Rosiepig loves Anne of Green Gables: spReAd the love book challenge guest post

Logo designed by Gisborne's BoyJazzy and Obscura’s spReAd the love book challenge added posts today by Perry and KatharineD and micra1 — follow the links to find out about some favorite books from their childhoods that have now been put in the hands of young readers!

If you would like to participate, just let Jazzy, Obscura, me, or another participant know. All you need to do is donate a favorite book to a library or give it to a young reader — and hopefully tell us a little about why you made that choice. I can host a guest post here; a series of other bloggers would be happy to do so as well.

Today I am hosting a challenge post by reader and frequent commentator, Rosiepig, writing about why she has passed on numerous copies of Anne of Green Gables (1908) to readers of the next century. Lots of thought-provoking memories here about a book that has remained dear to many of us. Thanks to Rosiepig for writing them down for us.

Isn’t she a great writer?

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AGGRosipig writes:

I never put myself forward to write anything, mainly due to a torturous English lesson where one of my essays was read out to my peers and friends with all the bad points picked out by the class and written on the board. As you can imagine, that didn’t really help my self-confidence; however, when I saw Servetus had posted about SpReAd the Love and she asked if I would like to do a guest post, I thought I would give it another go, thirty years later!

Anne of Green Gables tells the story of a young orphan girl who came to live with Matthew and Marilla Cuthbert, an elderly brother and sister who farm at Green Gables in Avonlea on Prince Edward Island. It was first published in 1908 and was written by Lucy Maud Montgomery.

Anne Shirley arrived at Green Gables aged 11 due to an error. Matthew and Marilla had ordered a boy from the orphanage to help Matthew on the farm. When Matthew went to the station to collect him, all he found was a talkative little girl whom he fell in love with on that long drive home. Marilla was not so keen, but eventually she came round to “Anne with an E.” Montgomery relates the story of Anne’s troubled early years in a scene where Anne tells Marilla about them during a carriage ride. Similarly, Montgomery uses Anne’s conversations with various characters throughout the book to help tell the story and we learn of Anne’s love of school and learning. She is a bright, imaginative child who excels in school and goes on to get her teaching license from Queens Academy, where she wins a scholarship. Though Marilla is quite a sharp lemon to start with, we can see her love for Anne growing throughout the story. She only tells Anne her true feelings the night of Matthew’s funeral, four and a half years later.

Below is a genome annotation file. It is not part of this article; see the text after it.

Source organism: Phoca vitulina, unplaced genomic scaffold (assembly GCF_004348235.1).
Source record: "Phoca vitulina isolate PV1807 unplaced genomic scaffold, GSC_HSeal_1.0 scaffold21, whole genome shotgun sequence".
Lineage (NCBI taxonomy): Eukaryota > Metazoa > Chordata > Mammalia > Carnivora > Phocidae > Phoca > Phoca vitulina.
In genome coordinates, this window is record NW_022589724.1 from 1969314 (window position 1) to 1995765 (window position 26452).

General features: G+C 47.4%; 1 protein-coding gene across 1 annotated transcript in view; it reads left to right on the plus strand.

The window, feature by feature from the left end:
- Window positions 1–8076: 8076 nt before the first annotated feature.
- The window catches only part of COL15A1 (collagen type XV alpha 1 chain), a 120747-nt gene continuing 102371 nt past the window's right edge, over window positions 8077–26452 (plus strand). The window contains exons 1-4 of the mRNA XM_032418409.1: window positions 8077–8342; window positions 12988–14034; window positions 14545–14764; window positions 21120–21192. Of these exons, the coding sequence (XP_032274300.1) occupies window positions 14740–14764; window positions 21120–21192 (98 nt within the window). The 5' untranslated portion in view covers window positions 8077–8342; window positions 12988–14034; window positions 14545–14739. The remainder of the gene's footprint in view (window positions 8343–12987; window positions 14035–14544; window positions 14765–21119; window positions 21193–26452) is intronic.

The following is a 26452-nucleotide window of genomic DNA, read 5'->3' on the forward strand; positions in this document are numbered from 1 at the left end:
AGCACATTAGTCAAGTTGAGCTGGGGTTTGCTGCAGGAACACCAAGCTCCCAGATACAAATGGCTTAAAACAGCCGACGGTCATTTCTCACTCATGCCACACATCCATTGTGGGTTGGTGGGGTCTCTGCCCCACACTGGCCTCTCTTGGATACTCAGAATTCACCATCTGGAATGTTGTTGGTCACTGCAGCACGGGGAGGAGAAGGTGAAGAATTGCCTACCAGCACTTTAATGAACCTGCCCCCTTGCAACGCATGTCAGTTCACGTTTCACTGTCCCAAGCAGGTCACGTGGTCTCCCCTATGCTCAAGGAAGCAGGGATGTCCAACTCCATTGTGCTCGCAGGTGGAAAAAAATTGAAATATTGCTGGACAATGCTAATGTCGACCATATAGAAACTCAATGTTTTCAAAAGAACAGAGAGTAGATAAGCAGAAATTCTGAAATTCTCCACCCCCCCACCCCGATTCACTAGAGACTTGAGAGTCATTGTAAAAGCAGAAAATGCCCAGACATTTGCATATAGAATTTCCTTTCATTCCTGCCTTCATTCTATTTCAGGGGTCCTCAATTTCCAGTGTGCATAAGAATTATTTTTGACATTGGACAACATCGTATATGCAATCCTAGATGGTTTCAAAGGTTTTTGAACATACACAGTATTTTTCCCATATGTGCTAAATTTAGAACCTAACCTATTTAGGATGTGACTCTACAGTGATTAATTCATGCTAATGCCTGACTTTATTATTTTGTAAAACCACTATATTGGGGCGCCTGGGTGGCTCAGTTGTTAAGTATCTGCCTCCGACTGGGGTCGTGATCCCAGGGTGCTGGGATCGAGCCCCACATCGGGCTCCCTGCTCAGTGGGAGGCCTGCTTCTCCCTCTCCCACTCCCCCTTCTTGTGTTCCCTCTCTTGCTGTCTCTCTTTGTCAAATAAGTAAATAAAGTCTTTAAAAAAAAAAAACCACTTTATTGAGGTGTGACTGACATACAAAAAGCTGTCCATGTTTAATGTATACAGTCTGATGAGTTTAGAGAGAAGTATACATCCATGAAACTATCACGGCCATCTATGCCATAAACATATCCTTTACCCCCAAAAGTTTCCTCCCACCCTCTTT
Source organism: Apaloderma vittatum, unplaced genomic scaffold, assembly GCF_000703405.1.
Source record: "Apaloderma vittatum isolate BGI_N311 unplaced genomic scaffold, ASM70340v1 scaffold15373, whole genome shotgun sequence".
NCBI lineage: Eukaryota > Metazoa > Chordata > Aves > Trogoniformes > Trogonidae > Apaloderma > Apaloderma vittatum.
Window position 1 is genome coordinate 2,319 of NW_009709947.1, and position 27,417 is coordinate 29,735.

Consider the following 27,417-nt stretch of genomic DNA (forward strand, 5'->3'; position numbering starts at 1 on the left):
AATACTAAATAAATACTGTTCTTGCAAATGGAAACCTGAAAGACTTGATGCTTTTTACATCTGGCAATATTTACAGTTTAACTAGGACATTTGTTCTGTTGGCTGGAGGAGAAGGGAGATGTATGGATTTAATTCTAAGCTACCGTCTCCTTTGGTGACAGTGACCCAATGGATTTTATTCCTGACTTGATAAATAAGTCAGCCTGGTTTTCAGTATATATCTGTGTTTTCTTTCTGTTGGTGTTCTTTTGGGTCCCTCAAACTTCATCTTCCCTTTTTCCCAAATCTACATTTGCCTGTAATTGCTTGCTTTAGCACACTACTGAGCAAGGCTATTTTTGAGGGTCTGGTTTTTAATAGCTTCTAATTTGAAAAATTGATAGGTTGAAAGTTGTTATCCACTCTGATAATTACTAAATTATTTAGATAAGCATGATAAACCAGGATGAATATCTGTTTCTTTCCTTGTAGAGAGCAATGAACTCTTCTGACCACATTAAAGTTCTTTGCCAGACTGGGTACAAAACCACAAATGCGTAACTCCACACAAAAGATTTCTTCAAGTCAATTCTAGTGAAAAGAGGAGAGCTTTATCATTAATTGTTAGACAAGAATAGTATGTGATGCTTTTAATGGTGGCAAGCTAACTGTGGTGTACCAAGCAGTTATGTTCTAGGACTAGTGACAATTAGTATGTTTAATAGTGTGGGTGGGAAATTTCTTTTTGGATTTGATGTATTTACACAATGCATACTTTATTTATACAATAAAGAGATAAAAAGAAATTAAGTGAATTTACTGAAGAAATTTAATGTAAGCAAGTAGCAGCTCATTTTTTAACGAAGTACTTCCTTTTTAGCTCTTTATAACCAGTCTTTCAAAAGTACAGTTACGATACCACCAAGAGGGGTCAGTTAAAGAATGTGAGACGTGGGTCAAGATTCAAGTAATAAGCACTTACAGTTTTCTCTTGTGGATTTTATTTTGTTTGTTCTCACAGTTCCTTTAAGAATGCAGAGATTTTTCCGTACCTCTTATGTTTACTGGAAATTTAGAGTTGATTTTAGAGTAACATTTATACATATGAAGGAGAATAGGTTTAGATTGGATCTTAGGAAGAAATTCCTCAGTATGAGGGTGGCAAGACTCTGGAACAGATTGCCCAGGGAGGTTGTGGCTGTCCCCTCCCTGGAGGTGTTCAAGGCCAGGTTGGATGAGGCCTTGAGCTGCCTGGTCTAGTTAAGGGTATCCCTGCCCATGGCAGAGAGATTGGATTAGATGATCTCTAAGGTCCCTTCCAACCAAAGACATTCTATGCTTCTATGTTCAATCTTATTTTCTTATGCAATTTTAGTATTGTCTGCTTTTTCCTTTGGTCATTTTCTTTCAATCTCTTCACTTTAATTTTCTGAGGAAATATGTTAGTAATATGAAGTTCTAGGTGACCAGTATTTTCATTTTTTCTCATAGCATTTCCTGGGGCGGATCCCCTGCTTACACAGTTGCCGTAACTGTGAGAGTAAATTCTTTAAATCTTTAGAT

Screen shot 2014-02-28 at 1.27.56 PM[Illustration by Anna C. Leplar, from the Folio Society edition.]

Why Anne of Green Gables?  What was it about the lost little girl with the red pig tails that made me fall in love with the book then, a love that lasts to this day?

I first read Anne when I was eleven years old myself, and my grandmother, Margaret, gave it to me for my birthday. I read voraciously as a child; I still do; but something about Anne of Green Gables stuck with me. I envied her strength of will and her courage. I found hope in how she saw the positive in everything and learned from her mistakes. As a child who spent many an hour being ferried between warring parents, I saw Prince Edward Island as an oasis of calm and perfection and I would read the book over and over in the car whilst driving between the two.

Sadly, I don’t have the copy my grandmother gave me any longer, but my mother gave me a beautiful copy for my thirtieth birthday and I try to re-read it every year.  It is from the Folio Society here in the UK, which produces hardback copies of the classics. It has wonderful illustrations and an introduction from Canadian author Margaret Atwood. She writes, “Anne of Green Gables is one of those books you feel almost guilty liking because many other people seem to like it as well.” I feel the same. She also comments that as a children, we follow Anne’s story, but she found that as an adult she followed Marilla’s arc: “[I]t may be the ludicrous escapades of Anne that render the book so attractive to children, but it is the struggles of Marilla that give it resonance for adults.”

a9848f04da93d2f094f9c06e6fa4350cI have really enjoyed listening (via Audible) and reading Anne of Green Gables again to refresh my memory of those wonderful adventures that Anne and her kindred spirit, best friend Diana, got up to. The hair dye that was meant to turn her hair black but instead it went green, so her hair had to be chopped off. The time they decided to re-enact Tennyson’s Lady of Shalott and Anne sunk Mr Barry’s flat (boat). I have to say, though, that my favorite stories were her battles with Gilbert Blythe in the schoolroom and the story of how their loathing turned to mutual respect and then, to love.

I was thirteen when the movie was made in 1985 with Megan Follows in the title role. It took a few years to be shown in the UK but it gave me my first proper crush, Jonathan Crombie, who played Gilbert Blythe (tall, daRk, hAndsome — remind you of anyone?). I have the complete series on video, but no longer have a video recorder, so YouTube has been a wonderful resource, and I have sat for the last few evenings, catching up with the wonderful characterizations of Richard Farnsworth and Colleen Dewhurst as Matthew and Marilla Cuthbert. The film followed the book pretty carefully and whilst reading, I heard their voices in my head.